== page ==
5. Another youngest. I agree with you even though the olders had a point - yes, I probably did get away with more than they did. But I missed out on being part of the young, growing family that they were. I didn't have fun outings with grandparents because they were older and more stationary by the time I came around. Similarly, when their children were younger my parents had the energy to do a lot of things that they won't be able to do for mine. Lest you think this is starting to sound a little spoiled ("You got xyz and I didn't, boo hoo") I'm not just talking about money and vacations - I'm talking about being the one left at home to care for grandparents who don't necessarily age gracefully while the other siblings have moved on in life. I'm talking about losing parents at a younger age. I'm talking about having to divide your focus between building your own home and caring for aging parents/grandparents at a more formative age.

  6. I'm talking about losing parents at a younger age.

    Well, yes, since when your parents reach 120 you will by definition still be younger than your older siblings.

    However... just be happy that they had you after they'd already had a bunch of kids. They didn't have to, they probably felt a bit worn out, but here you are.

  7. As the youngest you're definitely left with the most responsibility once the older sibs have moved out, but I'm sure it's different for every family. I don't think my older siblings ever had to take care of me or do extensive chores except for the occasional babysitting… but in bigger families there is probably more work that inevitably gets handed off to the children who old enough to be capable.

    Because I'm the youngest and the only girl people are always assuming that I was the most spoiled- if anything it was my middle brother who got away with everything. Neither the oldest or youngest, he never had to help out around the house and always charmed his way out of trouble! Now that everyone else has moved out it's very lonely being at home alone, with sometimes too much attention from my parents.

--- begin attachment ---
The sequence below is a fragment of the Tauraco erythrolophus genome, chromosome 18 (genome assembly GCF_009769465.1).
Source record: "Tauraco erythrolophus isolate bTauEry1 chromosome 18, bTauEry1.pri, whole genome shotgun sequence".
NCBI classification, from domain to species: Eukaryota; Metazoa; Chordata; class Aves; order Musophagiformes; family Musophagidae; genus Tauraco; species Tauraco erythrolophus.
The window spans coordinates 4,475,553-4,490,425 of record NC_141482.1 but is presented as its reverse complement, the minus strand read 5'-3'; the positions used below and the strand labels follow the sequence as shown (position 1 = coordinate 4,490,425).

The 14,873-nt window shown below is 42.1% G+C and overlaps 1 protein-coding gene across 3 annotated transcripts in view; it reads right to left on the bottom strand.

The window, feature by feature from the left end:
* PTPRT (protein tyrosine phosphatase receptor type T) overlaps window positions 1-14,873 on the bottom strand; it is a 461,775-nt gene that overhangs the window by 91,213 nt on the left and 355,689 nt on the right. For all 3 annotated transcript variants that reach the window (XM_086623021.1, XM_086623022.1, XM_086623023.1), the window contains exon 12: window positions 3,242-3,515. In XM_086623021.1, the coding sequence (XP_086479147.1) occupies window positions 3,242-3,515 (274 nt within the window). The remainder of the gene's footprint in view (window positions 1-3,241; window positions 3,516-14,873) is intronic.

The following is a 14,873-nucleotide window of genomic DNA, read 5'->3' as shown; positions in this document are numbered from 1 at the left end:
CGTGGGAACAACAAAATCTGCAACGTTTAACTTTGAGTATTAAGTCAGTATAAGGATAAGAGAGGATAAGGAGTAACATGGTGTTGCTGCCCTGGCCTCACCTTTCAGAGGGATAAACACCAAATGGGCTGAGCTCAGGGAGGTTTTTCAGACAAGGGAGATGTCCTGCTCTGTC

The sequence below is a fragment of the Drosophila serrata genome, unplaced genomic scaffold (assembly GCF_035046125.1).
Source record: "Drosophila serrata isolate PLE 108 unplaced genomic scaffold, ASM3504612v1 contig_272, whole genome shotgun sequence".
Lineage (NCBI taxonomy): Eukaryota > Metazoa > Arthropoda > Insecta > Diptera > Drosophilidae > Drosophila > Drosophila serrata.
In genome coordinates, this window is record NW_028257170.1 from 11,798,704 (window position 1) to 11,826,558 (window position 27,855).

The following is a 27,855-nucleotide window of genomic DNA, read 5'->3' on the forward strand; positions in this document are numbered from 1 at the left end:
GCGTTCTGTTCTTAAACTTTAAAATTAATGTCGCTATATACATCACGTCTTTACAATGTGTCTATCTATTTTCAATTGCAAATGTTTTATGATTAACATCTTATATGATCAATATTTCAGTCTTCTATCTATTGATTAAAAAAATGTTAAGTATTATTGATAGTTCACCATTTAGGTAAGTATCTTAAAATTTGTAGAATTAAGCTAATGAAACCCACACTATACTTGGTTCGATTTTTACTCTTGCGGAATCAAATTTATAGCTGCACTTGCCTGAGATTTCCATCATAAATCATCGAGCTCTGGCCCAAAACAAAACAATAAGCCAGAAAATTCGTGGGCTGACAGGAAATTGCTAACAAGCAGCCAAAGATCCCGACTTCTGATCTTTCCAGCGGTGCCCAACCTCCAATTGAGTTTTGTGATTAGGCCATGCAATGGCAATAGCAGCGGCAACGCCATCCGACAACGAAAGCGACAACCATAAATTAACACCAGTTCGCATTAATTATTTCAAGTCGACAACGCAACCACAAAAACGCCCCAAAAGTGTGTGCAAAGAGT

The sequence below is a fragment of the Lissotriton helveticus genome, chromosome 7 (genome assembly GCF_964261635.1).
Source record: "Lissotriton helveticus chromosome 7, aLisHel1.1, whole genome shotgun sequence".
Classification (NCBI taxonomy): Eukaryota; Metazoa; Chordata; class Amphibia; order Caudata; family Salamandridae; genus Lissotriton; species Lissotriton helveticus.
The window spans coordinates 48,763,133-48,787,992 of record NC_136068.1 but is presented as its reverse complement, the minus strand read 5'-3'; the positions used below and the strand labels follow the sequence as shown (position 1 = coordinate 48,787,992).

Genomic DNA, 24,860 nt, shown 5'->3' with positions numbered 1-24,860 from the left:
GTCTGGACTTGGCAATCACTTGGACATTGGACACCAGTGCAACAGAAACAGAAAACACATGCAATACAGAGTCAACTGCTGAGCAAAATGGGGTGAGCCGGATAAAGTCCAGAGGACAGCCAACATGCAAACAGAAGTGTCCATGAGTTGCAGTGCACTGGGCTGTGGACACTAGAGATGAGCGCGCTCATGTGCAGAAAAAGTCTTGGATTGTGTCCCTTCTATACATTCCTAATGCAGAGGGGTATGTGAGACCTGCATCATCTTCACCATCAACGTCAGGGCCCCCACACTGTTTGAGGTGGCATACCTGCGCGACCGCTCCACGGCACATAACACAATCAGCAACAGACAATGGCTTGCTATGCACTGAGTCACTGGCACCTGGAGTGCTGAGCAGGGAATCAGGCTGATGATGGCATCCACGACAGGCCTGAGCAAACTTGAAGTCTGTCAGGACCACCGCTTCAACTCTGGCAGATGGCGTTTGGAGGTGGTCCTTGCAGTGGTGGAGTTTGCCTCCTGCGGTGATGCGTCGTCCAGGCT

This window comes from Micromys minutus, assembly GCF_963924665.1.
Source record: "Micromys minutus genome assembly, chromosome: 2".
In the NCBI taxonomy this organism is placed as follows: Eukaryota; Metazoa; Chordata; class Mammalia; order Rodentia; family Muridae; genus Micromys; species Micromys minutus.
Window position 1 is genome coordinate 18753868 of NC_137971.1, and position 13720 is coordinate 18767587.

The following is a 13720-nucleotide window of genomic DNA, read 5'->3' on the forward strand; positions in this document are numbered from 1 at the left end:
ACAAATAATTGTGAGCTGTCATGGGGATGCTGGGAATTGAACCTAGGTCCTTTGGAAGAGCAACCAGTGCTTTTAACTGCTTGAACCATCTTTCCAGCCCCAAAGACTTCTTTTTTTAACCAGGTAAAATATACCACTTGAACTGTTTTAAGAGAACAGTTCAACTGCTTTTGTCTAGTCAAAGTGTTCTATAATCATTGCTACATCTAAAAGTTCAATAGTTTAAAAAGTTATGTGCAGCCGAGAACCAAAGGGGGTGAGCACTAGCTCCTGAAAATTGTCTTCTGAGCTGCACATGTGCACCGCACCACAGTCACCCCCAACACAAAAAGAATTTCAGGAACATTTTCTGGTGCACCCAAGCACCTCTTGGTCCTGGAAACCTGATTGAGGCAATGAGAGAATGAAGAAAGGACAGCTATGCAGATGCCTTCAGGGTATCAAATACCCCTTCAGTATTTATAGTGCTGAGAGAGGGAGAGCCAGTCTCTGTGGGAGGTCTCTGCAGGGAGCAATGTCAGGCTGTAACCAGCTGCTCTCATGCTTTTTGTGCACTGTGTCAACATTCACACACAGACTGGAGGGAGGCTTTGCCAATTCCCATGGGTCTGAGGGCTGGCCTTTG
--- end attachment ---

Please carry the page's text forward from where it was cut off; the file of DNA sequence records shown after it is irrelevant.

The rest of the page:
8. Im the middle, i get it from everywhere. I do not envy my younger siblings, nor my oldest, its a long lost cause!!!

  9. 2nd Anonymous: Amen, sister! I thought I was alone! Everyone tells me, "So don't do it." Right. Tell my sister who's in a bind that I won't babysit for her on principle. Tell my mother to clean up the messes herself while I sit there and flip through a magazine. Tell my niece that I won't get her what she really wants because her mother won't get it for my kids.

    It's a Catch-22. Although there are some side benefits - when I have a kid I won't have fantasies that it'll sleep through the night and "no" should be said all the time.

  10. I got here through bad4. I just wanted to say so far the blog looks great, keep it up!

  11. @anon1- I'm going to leave you in suspense for now, but I'll give you a ballpark of 20-30.

    @Princess Lea- Well said. While I love my nieces and nephews, I'm usually the one who ends up looking after them at family functions.

    @shaya g- Obviously every family is different. However, it doesn't make that much sense that you would end up doing more chores than your sister. See my post for the mistake I think you're making. And as for babysitting, see P Lea's posts.

    @guyinla- Thanks!